BITS and Pieces

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Robert Etches, Innovation Consultant

In his keynote speech at the EUATC conference in Madrid last month, Innovation Consultant, Robert Etches, thoroughly convinced about the pressing need for rapid innovation in the language industry, warned us by saying “Never has it been so dangerous to do nothing.” A visionary in the domain of the use of Blockchain technology in the language industry, the Thought Leader talks to us about the possibilities for change and innovation in the language industry.

You have been stressing the idea of change in our industry. What do you think is holding us back?

Well, one of the reasons I believe our industry hasn’t changed is because we’ve been relatively successful over the years and made quite a lot of money doing the same things we have been doing for 30 years now. In fact, there are very few industries that can compete with our growth rate. I would say that this has made us lazy on the language technology front. Apart from MT, the technology that we are using today is pretty much the same as in the late 80s when Trados first hit the market. People forget that, not so long ago, translation was to all intents and purposes a ‘cottage industry’, so growing in the early stages has been relatively easy.

But with the world changing so quickly around us, it is naïve to believe that someone won’t come in and change the way we have been doing things. Our industry is at a stage where somebody coming with a very different idea from the outside could completely change the game. And no industry or business operates in isolation. Futurologists are saying that there will be more change in the next ten years than in the last 250! To base your business on a belief that people will still be translating in the same way in ten years is at best risky.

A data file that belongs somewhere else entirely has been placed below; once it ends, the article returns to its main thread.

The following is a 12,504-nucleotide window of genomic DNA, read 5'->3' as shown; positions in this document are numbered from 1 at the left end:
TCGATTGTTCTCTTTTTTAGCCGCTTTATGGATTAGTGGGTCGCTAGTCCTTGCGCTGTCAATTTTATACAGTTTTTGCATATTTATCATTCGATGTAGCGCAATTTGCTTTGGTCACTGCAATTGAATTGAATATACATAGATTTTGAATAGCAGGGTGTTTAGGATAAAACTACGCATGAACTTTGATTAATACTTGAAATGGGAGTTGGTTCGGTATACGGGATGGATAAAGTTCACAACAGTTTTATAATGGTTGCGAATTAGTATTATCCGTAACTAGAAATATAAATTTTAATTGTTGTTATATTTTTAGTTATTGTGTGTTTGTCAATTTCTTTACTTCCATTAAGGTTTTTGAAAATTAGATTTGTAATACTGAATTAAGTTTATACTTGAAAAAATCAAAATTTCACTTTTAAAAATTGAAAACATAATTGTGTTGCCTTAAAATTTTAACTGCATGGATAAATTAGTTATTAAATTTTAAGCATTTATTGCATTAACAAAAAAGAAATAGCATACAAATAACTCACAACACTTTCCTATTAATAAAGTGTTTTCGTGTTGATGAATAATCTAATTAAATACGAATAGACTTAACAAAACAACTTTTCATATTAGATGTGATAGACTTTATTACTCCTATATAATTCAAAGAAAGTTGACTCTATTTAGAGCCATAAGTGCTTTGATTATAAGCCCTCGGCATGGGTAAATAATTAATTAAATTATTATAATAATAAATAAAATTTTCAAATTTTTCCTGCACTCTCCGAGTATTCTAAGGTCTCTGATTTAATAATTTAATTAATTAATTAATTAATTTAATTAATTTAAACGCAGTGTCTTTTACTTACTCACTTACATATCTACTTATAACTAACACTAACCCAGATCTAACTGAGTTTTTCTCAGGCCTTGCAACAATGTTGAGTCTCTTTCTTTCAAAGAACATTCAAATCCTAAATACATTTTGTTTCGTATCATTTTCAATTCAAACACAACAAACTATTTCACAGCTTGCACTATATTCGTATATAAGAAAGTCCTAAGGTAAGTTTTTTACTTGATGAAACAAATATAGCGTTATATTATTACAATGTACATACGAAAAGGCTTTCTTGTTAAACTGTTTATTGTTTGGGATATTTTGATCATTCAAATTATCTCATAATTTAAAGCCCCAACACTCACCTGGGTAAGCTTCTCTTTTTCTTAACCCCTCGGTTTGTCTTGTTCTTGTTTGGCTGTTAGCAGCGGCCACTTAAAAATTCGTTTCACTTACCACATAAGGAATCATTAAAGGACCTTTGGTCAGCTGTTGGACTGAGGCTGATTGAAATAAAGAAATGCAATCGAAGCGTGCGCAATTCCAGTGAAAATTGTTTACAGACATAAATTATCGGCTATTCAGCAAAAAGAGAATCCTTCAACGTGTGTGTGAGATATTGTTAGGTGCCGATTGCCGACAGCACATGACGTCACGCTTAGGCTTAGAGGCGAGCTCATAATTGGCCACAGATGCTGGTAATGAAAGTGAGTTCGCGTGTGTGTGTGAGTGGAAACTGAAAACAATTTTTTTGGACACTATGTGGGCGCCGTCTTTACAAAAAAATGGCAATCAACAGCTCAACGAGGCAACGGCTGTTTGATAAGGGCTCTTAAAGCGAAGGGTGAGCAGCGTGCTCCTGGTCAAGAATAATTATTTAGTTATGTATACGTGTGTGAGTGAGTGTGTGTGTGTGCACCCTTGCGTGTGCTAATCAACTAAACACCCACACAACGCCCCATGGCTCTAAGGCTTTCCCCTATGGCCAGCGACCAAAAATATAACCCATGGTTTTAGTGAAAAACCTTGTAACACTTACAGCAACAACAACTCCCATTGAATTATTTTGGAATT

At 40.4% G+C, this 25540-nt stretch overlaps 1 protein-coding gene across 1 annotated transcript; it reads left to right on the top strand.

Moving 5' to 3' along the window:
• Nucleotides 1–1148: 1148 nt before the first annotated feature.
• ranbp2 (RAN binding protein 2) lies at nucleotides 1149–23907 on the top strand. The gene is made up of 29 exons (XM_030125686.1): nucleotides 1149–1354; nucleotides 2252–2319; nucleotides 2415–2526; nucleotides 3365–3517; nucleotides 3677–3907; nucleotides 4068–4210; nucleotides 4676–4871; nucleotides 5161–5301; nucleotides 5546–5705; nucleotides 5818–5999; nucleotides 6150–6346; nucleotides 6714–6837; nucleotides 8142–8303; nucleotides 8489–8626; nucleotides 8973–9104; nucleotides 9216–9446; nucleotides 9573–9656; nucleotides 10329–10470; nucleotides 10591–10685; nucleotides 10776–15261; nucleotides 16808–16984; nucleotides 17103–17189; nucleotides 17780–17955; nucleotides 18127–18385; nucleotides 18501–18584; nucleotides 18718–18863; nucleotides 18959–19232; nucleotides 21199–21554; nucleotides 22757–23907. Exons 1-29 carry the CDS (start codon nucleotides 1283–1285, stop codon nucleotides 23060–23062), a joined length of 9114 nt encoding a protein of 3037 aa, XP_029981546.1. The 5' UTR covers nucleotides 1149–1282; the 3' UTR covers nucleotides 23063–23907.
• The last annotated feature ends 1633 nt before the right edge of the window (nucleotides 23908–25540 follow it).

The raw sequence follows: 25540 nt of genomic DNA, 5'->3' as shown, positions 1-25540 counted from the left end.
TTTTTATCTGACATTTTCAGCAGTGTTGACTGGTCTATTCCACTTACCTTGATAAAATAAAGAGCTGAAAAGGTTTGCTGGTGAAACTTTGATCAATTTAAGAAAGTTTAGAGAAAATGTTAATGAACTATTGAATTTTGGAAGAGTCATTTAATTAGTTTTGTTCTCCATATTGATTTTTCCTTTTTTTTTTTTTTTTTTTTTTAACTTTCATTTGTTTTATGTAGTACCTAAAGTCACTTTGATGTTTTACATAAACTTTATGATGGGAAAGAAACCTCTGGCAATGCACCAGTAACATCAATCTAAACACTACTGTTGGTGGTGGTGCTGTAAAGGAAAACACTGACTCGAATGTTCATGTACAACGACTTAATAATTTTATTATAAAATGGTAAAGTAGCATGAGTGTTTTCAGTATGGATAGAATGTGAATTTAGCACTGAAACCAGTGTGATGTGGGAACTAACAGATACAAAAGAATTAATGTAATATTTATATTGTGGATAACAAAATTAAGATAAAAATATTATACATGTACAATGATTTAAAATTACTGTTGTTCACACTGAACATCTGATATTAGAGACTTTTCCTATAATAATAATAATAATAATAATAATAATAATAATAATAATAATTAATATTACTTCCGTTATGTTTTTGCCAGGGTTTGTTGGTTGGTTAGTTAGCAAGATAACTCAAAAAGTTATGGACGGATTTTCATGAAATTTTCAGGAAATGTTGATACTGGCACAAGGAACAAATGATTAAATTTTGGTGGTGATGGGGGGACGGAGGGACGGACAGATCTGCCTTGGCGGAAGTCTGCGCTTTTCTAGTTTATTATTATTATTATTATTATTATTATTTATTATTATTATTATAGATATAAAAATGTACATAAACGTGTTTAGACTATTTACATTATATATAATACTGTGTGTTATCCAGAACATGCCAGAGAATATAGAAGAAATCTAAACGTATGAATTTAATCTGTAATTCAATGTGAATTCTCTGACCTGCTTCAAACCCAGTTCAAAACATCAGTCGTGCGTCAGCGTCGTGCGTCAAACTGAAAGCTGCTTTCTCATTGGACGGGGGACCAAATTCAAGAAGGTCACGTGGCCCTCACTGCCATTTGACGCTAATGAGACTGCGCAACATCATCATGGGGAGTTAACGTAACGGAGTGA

What can business owners and stakeholders actually do to change?

One of the things I said at the EUATC conference in Madrid (19 April 2018) was: “What would you do if you could go to work on Monday and start from scratch? In what ways would you company be different?” One of the key challenges faced by company owners are the legacy issues – all the software and hardware – not to mention the wonderful people brought in over the years. But this is the time for business owners to show a lot of courage and start thinking in new ways.

We need to do away with the “If it’s not broken, don’t fix it” approach. Business owners can then aim at a two-fold change: 1) a change in technology that will enable more and better multilingual communication and 2) a change in the attitude among all the major stakeholders. I have begun by changing my definition of an LSP. An LSP, I always say, is a Language Solutions Partner as opposed to a Language Service Provider. LSPs need to think of themselves as active partners, not passive providers.

Another primary element of this shift in attitude would be to confront the practice of commoditising our product with word rates. We need to stop! People buying this ‘commodity’ negotiate in the same way they would with someone selling carrots or stationery. Rather than selling a commodity, we need to start selling multilingual communication solutions that raise awareness about the client’s products and brand. We must help leverage the value of our client’s intellectual property through multilingual communication.